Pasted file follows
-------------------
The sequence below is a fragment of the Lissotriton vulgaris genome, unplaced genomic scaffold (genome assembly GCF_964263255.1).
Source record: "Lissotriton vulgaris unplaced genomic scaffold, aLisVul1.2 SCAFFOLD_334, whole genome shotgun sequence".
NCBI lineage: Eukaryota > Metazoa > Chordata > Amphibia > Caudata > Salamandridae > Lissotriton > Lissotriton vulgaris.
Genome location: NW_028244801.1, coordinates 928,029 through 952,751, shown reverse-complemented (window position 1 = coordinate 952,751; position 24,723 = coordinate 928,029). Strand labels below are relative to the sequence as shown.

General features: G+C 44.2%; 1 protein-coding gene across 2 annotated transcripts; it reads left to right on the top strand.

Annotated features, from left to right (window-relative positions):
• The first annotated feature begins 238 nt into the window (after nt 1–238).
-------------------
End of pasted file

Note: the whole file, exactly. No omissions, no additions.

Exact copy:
The sequence below is a fragment of the Lissotriton vulgaris genome, unplaced genomic scaffold (genome assembly GCF_964263255.1).
Source record: "Lissotriton vulgaris unplaced genomic scaffold, aLisVul1.2 SCAFFOLD_334, whole genome shotgun sequence".
NCBI lineage: Eukaryota > Metazoa > Chordata > Amphibia > Caudata > Salamandridae > Lissotriton > Lissotriton vulgaris.
Genome location: NW_028244801.1, coordinates 928,029 through 952,751, shown reverse-complemented (window position 1 = coordinate 952,751; position 24,723 = coordinate 928,029). Strand labels below are relative to the sequence as shown.

General features: G+C 44.2%; 1 protein-coding gene across 2 annotated transcripts; it reads left to right on the top strand.

Annotated features, from left to right (window-relative positions):
• The first annotated feature begins 238 nt into the window (after nt 1–238).